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Mountain death video shocks Argentina

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posted on Feb, 17 2009 @ 08:40 PM
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Mountain death video shocks Argentina


news.ninemsn.com.au

Argentina has been gripped by a video posted on the internet showing the failed rescue of an Italian-Argentine mountain guide who died last month near the peak of the highest mountain in the Andes.

The images of Federico Campanini, a 31-year-old guide, seen feebly struggling in the snow as his rescuers tried to cajole and pull him to his feet, have sparked a public debate over the doomed operation
(visit the link for the full news article)




posted on Feb, 17 2009 @ 08:40 PM
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Im sorry if this is in the wrong forum, but I think this should be here so this story is known to the ATS community. I seriously can not believ how poorly, these so called rescuers treated this guy, its a disgraceful act of cruelty.

Obviously this guy was almost incapacitated and the rescuers showed no regard for his condition or well being. I think they have some explaining to do.

I will attach a video in a few moments of the event



news.ninemsn.com.au
(visit the link for the full news article)



posted on Feb, 17 2009 @ 08:41 PM
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Heres the video as promised, hopefully it works



www.youtube.com...



posted on Feb, 17 2009 @ 09:10 PM
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It looks bad but they were trying to keep him alert. If you have head trauma or are freezing and go to sleep up there you'll die. At that elevation and temperature they may not even have been physically able to carry him down. They risked their own lives to try to save him, I can't blame them for being angry.



posted on Feb, 17 2009 @ 09:30 PM
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They didn't have proper equipment.
They could have towed him on a stretcher with oxygen in a heated bag behind them.
Dragging him like that is just ridiculous.
Fools.



posted on Feb, 17 2009 @ 09:38 PM
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They sounded real mad at him for not getting up and walking.At one point you can hear them swearing at the poor guy.



posted on Feb, 17 2009 @ 09:44 PM
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reply to post by OzWeatherman
 


i see they are not our friends..........Planning rite wood have saved him........



posted on Feb, 17 2009 @ 09:52 PM
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Its not normally possible to remove some who is above the death zone using a stretcher, they have to be able to maneuver themselves. I know that sounds insane, but it is a fact. There are more then 200 bodies on the top of Mount Everest that cannot be removed for the exact same reason. The Discovery Channel Show Everest took heat for leaving a dying climber behind while shooting their show. Even when they shift a body off the main ascents, it can take up to 20 sherpas to move it.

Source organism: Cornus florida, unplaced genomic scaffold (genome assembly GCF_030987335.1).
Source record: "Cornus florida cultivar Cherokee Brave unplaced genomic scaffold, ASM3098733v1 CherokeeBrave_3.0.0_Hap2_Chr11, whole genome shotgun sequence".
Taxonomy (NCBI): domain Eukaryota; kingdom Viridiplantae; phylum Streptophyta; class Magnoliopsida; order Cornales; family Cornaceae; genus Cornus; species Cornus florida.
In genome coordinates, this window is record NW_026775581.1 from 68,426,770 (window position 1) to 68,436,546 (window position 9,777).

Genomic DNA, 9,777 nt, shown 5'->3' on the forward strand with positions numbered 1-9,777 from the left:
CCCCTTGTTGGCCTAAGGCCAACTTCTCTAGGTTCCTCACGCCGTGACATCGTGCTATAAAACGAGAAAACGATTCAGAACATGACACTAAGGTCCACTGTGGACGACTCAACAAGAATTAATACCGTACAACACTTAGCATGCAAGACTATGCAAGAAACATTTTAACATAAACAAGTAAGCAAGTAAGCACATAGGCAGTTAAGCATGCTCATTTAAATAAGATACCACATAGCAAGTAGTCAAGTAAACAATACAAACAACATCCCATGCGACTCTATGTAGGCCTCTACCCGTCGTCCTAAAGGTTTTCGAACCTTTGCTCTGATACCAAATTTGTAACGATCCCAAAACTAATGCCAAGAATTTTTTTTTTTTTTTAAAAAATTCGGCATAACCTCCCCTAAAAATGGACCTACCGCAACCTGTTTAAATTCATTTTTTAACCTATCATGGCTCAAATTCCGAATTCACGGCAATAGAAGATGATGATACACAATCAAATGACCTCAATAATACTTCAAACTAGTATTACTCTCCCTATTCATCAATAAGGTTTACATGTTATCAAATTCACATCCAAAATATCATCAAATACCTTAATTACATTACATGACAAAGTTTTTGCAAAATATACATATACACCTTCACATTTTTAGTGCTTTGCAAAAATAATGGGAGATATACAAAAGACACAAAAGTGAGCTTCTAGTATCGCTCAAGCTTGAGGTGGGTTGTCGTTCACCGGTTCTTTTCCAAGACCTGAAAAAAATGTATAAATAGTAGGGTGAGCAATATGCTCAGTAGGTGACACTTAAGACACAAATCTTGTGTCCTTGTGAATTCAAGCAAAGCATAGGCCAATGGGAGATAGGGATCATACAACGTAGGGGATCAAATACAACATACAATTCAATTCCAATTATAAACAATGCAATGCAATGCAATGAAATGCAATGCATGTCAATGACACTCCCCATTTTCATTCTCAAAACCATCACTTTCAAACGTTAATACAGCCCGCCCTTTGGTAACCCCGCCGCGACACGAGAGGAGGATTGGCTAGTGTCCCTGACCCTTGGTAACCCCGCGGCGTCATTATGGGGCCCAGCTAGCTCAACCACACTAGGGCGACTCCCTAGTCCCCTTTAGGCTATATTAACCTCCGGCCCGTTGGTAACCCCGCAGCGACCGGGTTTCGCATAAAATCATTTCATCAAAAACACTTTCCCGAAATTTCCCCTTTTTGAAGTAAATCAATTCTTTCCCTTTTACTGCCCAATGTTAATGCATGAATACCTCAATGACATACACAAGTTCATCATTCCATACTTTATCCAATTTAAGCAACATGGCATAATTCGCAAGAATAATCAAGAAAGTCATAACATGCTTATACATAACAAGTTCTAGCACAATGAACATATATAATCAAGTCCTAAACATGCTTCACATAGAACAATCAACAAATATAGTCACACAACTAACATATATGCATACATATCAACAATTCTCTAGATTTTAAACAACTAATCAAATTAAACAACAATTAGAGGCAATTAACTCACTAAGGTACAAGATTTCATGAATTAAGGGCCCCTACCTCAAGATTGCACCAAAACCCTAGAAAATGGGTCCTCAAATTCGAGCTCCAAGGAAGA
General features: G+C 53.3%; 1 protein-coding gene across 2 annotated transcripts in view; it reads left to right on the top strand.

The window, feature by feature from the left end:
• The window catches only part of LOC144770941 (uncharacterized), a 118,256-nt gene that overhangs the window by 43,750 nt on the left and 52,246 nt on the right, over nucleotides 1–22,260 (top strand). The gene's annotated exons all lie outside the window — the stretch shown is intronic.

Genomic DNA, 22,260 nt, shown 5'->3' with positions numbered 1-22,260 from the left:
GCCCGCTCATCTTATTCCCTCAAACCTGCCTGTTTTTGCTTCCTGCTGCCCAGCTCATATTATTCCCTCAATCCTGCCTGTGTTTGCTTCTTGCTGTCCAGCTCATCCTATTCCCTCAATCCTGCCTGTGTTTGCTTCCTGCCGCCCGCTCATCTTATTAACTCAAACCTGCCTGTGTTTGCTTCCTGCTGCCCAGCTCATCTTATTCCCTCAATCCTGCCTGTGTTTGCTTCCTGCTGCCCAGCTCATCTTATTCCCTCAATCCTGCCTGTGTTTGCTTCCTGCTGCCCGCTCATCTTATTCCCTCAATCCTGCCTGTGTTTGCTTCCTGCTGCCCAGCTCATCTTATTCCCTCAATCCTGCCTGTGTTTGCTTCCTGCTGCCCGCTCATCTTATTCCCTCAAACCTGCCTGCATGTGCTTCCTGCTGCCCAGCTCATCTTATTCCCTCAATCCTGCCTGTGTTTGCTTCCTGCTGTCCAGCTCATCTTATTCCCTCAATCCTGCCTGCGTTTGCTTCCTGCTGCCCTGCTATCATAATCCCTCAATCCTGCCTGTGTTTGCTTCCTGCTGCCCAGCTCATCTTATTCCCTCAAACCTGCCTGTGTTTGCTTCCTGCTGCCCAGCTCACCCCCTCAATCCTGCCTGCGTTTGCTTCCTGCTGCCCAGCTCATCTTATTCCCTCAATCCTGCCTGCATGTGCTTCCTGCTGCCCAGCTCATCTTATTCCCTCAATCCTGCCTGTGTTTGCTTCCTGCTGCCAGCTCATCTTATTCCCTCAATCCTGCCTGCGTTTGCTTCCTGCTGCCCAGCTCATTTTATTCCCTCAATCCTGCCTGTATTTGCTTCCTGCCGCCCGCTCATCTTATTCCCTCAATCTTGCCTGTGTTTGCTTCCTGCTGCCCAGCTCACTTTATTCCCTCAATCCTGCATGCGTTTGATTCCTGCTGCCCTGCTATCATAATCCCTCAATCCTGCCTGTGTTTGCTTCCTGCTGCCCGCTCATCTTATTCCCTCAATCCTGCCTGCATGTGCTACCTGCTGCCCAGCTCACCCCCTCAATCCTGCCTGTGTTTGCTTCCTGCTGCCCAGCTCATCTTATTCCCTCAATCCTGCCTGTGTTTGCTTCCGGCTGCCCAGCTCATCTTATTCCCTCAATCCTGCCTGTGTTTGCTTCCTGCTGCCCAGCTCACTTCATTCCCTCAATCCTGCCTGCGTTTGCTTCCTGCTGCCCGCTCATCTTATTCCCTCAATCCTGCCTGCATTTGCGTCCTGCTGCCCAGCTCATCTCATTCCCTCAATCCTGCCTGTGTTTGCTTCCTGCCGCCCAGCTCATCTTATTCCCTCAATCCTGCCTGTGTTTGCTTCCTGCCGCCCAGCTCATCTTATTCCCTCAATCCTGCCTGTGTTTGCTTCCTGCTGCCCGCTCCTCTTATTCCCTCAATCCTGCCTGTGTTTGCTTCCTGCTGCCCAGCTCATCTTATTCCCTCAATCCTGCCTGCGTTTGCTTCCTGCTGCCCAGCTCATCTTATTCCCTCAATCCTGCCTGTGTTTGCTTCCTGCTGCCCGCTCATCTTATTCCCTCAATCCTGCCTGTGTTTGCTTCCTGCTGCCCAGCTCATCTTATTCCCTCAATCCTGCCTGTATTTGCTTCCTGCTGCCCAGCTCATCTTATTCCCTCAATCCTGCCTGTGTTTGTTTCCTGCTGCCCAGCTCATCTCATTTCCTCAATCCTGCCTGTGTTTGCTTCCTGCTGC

When you climb you are ultimately responsible for your own equipment, and getting yourself back home safely, that is the risk you assume to when you take on a high-risk sport.



posted on Feb, 17 2009 @ 09:56 PM
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reply to post by icybluebeing
 


secretagent woooman is correct, they are trying to keep him alert and dive him onward. He is obviously suffering from hypothermia and probably hypoxia. Hypoxia is very disorienting, it’s almost like being drunk.



posted on Feb, 17 2009 @ 10:06 PM
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Originally posted by secretagent woooman
It looks bad but they were trying to keep him alert. If you have head trauma or are freezing and go to sleep up there you'll die. At that elevation and temperature they may not even have been physically able to carry him down. They risked their own lives to try to save him, I can't blame them for being angry.


I think the worst thing about the video, was the fact that they abandoned him. It isnt shown on the youtube video but it is explained in the article, that they went on without him.

I guess we need more information to get the full story



posted on Feb, 17 2009 @ 10:40 PM
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Ba things can happen to mountain climbers. Those rescuers leaving him behind may sound bad, but it isnt unheard of.

en.wikipedia.org...


Yates could not see Simpson, but felt all his weight on the rope, very slowly pulling Yates down the mountain. He held on for about an hour. Convinced that Simpson was unable to secure himself and that his bucket seat was collapsing, he forced himself to cut the rope linking them, consequently dropping Simpson into a crevasse.


Not only did the guy have to leave his friend on the mountain, but he had to cut the rope and let him fall so that he did not get pulled over the cliff too.

The video tape I saw did not seem too bad. I mean the situation was tragic, but the rescuers did not seem to be abusive. It seemed to me that they were trying very hard to get him to help them help him. There is only so much you can do with dead weight on a mountain.